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In re Marriage of Platt

Court of Appeals of Illinois, Second District

November 6, 2015

In re MARRIAGE OF FREDERICK H. PLATT, JR., Petitioner, and MELISSA A. PLATT, Respondent and Third-Party Petitioner-Appellant Stacy Hux, Third-Party Respondent-Appellee

          Appeal from the Circuit Court PLATT, JR., of Lake County, No. 11-D-837. Honorable Patricia S. Fix, Judge, Presiding.

         Denis J. McKeown and Joseph C. McKeown, both of Denis J. McKeown & Associates, of Waukegan, for appellant.

         Dwayne Douglas, of Law Offices of Dwayne Douglas, P.C., of Lake Bluff, for appellee.

         JUSTICE SPENCE delivered the judgment of the court, with opinion. Presiding Justice Schostok and Justice Zenoff concurred in the judgment and opinion.

          OPINION

Page 260

          SPENCE, JUSTICE.

          [¶1] Melissa A. Platt appeals from an order denying a motion in which she sought enforcement of the pension provisions of the marital settlement agreement (MSA) that was part of the dissolution judgment ending her marriage to Frederick H. Platt, Jr. Specifically, her motion sought entry of a qualified domestic relations order (QDRO). Third-party respondent Stacy Hux, Frederick's surviving spouse, moved to " dismiss" the motion on the basis that Frederick's death had stripped the court of jurisdiction over the matter. Stacy now argues that, because the court neither explicitly bifurcated the action nor reserved the issue of entry of a QDRO, at Frederick's death no final dissolution judgment existed and the dissolution action therefore abated. We hold that the dissolution judgment was final and enforceable despite the absence of the QDRO needed to effect the pension distribution, and thus we hold that Melissa was entitled to enforce the MSA. We therefore reverse the denial of Melissa's motion and remand the matter for enforcement of the MSA's pension provisions by appropriate available means.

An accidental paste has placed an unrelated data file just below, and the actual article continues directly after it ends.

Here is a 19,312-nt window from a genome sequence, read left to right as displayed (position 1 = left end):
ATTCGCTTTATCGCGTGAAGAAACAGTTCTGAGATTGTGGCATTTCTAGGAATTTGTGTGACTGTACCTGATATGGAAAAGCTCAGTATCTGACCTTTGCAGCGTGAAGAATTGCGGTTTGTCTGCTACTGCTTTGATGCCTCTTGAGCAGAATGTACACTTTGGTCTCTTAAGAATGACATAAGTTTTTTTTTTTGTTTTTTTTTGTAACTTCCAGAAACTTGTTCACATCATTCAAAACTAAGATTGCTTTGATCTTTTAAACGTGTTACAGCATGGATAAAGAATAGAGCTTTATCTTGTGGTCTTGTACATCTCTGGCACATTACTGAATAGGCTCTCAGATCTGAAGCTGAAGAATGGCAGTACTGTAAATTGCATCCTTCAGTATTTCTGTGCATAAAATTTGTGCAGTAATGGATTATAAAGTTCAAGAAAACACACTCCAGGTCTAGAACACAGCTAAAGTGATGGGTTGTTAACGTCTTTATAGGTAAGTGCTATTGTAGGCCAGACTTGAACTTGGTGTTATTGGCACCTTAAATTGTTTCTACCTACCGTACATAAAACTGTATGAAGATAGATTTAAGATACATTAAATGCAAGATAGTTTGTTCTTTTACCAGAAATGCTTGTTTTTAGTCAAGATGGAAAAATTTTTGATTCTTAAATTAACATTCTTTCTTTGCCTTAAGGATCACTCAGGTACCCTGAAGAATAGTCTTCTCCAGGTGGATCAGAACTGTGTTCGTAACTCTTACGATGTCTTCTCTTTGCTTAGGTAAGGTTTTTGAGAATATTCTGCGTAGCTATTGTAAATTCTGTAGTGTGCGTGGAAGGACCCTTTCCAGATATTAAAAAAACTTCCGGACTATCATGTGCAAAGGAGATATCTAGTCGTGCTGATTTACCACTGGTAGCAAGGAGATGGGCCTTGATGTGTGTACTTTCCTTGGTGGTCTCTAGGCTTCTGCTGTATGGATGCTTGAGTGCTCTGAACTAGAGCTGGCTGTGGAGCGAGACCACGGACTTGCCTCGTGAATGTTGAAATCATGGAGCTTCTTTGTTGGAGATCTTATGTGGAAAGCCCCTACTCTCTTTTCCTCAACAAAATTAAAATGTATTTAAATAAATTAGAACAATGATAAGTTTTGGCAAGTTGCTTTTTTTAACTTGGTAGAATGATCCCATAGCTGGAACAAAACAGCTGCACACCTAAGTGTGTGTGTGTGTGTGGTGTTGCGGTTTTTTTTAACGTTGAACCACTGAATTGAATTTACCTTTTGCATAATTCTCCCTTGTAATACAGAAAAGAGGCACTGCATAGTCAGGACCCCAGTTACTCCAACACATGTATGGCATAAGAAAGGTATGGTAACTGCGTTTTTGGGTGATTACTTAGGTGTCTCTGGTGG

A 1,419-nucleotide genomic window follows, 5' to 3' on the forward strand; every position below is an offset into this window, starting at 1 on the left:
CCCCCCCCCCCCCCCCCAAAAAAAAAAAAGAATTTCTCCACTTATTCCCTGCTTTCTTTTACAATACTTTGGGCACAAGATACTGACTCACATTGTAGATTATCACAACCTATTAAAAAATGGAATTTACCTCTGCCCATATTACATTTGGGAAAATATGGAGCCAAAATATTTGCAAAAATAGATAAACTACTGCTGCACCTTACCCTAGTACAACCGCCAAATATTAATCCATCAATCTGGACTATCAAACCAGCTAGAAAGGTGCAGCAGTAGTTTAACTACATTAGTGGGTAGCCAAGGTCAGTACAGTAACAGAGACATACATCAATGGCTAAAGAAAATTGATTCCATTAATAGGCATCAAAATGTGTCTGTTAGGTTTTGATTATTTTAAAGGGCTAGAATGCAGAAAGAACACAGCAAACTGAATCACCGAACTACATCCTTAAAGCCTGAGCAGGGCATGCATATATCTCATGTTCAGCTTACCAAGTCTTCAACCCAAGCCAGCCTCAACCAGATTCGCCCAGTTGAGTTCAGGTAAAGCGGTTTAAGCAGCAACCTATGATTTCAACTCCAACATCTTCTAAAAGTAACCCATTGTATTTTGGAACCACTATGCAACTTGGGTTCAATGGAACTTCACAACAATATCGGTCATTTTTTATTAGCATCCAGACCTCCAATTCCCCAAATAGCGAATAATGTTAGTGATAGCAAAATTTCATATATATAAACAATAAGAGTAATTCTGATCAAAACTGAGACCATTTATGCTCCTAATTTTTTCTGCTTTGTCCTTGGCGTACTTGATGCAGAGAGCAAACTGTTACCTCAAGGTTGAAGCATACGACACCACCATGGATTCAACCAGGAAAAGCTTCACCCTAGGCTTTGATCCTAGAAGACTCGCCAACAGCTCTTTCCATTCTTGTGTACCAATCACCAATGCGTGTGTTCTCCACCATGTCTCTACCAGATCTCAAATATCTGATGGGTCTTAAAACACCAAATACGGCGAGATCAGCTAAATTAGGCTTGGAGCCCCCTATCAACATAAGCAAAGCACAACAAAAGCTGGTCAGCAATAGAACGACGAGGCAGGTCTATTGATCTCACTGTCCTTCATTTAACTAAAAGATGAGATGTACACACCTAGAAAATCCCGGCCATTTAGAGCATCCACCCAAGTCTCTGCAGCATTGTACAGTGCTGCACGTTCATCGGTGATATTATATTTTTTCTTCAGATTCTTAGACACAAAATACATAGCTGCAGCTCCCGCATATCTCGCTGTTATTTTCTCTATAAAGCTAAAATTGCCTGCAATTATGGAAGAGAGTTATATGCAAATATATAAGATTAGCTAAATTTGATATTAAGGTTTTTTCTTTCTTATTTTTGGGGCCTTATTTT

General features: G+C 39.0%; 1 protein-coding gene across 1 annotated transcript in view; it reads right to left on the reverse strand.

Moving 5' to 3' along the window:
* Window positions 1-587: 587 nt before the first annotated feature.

[¶2] I. BACKGROUND

          [¶3] Frederick filed his petition for the dissolution of the marriage on April 21, 2011, and Melissa responded. On October 31, 2012, Melissa filed a petition seeking to join Stacy, with whom Frederick was then living, as a party. The petition noted that, on October 5, 2012, Frederick had suffered a traumatic brain injury in a motorcycle accident and was disabled. Stacy agreed to be joined and filed her appearance on December 5, 2012.

          [¶4] On January 24, 2013, a motion filed by Melissa noted that, in a separate case, the court had appointed temporary guardians of Frederick's estate and person. The court entered the judgment for dissolution of marriage on April 3, 2013. This incorporated the MSA, which provided that the parties would equally divide the marital portion of Frederick's United States government pensions. Further, Frederick would act to cause the filing of all documents or orders needed to accomplish that result; in other words, he would cooperate in the drafting and filing of a QDRO. The dissolution judgment contained a finding of immediate enforceability and appealability under Illinois Supreme Court Rule 304(a) (eff. Feb. 26, 2010).

          [¶5] On September 16, 2014, Melissa filed an " Emergency Motion to Enter a Federal Employee's Retirement Order Pursuant to 5 CFR Section 838." She stated that Frederick had died in a skydiving accident, but that the parties had not yet completed the paperwork necessary to have Frederick's pensions divided as required by the MSA. She alleged that, absent the order,

Page 261

Stacy, who had married Frederick, would be treated as Frederick's surviving spouse in the pension distribution.

          [¶6] Stacy moved to " dismiss" the motion under section 2-619 of the Code of Civil Procedure (Code) (735 ILCS 5/2-619 (West 2014)). She asserted that, because Frederick was dead, the court lacked personal jurisdiction over him and thus could not order the relevant modification to the distribution of his pensions. She further asserted that the court could not issue any orders to the relevant federal agency. Finally, she asserted that, because ...


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